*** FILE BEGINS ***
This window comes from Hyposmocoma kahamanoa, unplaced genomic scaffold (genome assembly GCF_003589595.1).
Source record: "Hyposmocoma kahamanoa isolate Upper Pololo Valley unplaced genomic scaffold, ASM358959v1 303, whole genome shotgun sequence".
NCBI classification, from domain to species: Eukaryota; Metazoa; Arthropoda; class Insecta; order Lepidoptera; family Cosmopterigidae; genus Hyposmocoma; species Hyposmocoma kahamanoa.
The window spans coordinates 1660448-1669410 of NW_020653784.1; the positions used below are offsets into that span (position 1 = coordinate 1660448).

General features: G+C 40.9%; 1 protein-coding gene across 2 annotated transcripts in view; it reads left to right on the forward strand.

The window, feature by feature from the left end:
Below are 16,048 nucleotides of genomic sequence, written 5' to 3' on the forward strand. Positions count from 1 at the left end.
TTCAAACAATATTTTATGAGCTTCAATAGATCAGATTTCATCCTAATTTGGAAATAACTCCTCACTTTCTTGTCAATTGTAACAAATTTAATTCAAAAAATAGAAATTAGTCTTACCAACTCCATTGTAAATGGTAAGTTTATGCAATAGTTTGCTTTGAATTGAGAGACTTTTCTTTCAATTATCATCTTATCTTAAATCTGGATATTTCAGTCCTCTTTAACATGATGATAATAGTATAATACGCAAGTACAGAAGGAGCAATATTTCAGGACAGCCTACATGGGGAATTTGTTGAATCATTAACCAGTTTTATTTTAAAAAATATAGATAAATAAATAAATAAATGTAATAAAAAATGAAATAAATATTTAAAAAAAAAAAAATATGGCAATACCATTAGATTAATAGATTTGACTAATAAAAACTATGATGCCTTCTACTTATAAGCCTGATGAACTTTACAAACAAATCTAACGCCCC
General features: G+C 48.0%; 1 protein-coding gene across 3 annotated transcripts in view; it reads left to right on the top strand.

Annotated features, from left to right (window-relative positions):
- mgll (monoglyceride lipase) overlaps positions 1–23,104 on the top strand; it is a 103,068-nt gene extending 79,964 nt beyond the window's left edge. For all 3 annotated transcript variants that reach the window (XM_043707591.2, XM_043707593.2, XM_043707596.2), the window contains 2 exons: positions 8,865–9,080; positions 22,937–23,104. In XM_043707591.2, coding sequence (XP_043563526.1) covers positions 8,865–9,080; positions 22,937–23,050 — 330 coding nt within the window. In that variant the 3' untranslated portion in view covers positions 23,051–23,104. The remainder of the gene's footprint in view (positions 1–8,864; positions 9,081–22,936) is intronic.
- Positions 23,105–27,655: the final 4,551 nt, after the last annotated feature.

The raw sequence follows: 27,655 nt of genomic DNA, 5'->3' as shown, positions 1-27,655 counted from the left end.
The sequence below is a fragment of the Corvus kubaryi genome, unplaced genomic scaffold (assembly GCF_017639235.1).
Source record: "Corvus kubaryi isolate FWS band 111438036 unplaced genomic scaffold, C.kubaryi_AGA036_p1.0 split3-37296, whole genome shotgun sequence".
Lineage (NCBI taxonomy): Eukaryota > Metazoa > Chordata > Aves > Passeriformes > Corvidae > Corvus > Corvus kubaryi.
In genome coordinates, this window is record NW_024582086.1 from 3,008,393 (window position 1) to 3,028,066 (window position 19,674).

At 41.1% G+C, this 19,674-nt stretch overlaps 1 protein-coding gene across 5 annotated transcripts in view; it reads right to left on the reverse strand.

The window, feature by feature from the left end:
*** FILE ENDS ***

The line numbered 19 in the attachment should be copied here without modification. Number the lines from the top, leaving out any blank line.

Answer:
The window, feature by feature from the left end: